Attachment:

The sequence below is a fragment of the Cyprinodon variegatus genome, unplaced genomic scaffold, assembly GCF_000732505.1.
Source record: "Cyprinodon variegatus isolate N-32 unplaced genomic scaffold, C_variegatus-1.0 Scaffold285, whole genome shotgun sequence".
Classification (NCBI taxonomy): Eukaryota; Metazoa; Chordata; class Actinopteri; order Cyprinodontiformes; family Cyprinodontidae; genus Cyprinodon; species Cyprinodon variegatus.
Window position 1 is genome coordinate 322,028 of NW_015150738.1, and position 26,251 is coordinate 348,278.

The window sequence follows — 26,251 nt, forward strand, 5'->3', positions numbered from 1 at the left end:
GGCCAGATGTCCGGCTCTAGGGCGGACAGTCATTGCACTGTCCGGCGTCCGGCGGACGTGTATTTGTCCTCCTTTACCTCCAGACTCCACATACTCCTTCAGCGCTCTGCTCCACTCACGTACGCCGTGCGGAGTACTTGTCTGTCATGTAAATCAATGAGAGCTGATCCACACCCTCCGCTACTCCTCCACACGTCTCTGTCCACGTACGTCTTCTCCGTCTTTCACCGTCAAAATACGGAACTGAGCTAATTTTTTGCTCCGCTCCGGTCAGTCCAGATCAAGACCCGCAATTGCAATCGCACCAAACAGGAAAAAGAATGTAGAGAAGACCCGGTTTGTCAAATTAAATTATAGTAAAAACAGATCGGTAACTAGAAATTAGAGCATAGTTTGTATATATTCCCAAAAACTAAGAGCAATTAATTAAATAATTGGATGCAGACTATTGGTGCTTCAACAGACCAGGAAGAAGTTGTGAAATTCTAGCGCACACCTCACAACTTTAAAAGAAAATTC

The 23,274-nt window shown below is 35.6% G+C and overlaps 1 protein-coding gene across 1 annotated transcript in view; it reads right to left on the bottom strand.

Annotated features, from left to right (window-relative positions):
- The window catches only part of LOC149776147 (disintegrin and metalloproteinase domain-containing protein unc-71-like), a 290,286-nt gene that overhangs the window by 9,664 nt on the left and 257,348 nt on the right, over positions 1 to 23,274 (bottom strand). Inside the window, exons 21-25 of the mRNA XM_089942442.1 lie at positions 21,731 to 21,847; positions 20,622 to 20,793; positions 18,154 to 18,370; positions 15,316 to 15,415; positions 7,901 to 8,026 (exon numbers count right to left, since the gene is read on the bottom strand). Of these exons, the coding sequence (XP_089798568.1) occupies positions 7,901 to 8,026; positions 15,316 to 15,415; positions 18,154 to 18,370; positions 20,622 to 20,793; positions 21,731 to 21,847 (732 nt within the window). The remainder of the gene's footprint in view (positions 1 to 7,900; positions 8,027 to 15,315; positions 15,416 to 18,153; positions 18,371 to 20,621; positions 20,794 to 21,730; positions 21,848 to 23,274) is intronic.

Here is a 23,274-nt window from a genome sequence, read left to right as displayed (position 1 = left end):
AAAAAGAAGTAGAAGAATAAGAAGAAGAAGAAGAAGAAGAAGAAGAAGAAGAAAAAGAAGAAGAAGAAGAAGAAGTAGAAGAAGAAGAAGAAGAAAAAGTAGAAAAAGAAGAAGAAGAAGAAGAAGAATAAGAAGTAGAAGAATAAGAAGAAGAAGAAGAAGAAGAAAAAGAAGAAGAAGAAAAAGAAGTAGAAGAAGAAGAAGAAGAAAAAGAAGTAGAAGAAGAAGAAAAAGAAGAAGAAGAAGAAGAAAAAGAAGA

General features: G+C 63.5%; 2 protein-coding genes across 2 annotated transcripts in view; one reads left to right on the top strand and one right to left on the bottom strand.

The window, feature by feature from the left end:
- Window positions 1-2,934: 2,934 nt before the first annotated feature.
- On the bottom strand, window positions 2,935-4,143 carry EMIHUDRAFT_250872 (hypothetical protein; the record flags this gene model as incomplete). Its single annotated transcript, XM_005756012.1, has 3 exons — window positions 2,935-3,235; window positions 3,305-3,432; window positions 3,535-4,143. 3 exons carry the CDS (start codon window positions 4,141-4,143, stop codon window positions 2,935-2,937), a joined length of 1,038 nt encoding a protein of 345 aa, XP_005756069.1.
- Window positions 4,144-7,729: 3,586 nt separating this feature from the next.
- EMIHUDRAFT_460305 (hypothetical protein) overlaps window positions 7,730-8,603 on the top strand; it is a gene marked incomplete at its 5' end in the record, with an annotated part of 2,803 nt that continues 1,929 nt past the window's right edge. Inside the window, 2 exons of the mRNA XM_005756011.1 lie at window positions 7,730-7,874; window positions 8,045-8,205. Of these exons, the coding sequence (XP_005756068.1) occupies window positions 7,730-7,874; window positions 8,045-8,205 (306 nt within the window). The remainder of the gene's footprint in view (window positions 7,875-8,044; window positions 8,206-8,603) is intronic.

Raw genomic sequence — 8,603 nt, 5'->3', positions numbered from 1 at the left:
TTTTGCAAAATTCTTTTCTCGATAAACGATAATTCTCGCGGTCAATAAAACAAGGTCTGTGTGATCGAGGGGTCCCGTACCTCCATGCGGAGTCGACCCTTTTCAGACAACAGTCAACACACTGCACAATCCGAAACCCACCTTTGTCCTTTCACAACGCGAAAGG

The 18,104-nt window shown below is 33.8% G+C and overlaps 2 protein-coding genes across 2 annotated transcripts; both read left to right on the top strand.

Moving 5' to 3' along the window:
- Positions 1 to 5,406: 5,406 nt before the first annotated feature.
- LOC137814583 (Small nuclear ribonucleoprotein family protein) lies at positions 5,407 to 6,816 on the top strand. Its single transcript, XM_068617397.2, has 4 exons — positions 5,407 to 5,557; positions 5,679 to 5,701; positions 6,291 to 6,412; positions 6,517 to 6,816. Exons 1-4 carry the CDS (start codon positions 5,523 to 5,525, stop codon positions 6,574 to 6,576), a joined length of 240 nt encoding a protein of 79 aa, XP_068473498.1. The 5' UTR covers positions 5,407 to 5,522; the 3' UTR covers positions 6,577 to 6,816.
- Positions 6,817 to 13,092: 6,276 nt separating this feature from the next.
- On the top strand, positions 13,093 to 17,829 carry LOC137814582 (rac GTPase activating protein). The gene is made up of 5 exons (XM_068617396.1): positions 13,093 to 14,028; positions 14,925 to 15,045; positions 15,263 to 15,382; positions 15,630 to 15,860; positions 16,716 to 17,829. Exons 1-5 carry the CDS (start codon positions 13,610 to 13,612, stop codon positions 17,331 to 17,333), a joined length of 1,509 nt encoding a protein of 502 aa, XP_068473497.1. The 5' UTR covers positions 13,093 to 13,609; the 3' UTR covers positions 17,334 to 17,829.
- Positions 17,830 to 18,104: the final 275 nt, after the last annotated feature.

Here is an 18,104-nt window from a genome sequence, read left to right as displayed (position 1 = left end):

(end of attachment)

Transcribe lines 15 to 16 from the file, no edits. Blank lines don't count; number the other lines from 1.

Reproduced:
- On the bottom strand, window positions 2,935-4,143 carry EMIHUDRAFT_250872 (hypothetical protein; the record flags this gene model as incomplete). Its single annotated transcript, XM_005756012.1, has 3 exons — window positions 2,935-3,235; window positions 3,305-3,432; window positions 3,535-4,143. 3 exons carry the CDS (start codon window positions 4,141-4,143, stop codon window positions 2,935-2,937), a joined length of 1,038 nt encoding a protein of 345 aa, XP_005756069.1.
- Window positions 4,144-7,729: 3,586 nt separating this feature from the next.